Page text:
Accomplished is a very easy and fast read. It is what I would termed fluff or brain candy because it was just so easy for the eyes & brain but so much fun to read. I must admit that I wasn’t too keen on Georgie to begin with but she did have her issues to deal with and she matured in the end and grew on me somewhat. Her naivety and very low self-esteem were to her detriment but the amount of time she spent lamenting over her ruined life and Wickham I really could have done less with. I just don’t like the fact that we’re giving Wickham more air time lol

I loved seeing Georgina Darcy growing up and owning it. I loved seeing Fitzwilliam Darcy from her sister’s perspective and their relationship. I also loved seeing (what little there was to see) Fitz with Lizzie Bennet. A cute retelling though possibly not for the hardcore fan of the classic. It was an entertaining & comfortable read for a grey day.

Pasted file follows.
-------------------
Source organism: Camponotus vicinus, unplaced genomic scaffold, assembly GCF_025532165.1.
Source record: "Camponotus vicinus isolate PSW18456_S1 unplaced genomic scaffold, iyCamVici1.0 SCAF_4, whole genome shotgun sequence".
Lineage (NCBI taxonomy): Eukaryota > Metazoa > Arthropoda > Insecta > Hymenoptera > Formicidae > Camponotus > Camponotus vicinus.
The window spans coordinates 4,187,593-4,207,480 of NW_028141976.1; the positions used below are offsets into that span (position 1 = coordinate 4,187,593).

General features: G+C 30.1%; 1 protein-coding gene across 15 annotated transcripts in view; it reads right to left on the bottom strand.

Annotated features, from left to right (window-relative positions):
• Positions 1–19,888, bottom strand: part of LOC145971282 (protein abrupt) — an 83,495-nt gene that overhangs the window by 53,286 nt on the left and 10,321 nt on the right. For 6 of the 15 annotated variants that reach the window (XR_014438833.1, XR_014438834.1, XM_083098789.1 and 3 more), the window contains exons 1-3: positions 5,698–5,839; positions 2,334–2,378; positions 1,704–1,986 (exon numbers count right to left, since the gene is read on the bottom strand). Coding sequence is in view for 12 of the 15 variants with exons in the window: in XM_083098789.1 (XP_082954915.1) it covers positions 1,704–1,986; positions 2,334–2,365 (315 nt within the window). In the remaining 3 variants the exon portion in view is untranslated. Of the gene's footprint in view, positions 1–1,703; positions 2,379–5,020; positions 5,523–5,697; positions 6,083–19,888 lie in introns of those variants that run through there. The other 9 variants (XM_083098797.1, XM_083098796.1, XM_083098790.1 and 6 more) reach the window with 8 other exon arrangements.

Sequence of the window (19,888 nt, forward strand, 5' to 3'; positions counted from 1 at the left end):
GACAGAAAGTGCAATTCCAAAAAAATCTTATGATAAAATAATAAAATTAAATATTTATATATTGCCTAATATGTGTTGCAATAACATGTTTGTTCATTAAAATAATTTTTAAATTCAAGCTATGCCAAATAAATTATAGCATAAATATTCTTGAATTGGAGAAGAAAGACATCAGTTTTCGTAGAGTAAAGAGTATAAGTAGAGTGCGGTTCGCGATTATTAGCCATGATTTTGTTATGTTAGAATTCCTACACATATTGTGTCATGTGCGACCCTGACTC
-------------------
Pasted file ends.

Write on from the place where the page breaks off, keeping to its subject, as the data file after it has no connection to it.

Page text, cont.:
My thanks to Pan Macmillan Australia for this copy of book in exchange of my honest thoughts

About the author

Find author on:  goodreads  |  website  |  twitter  |  instagram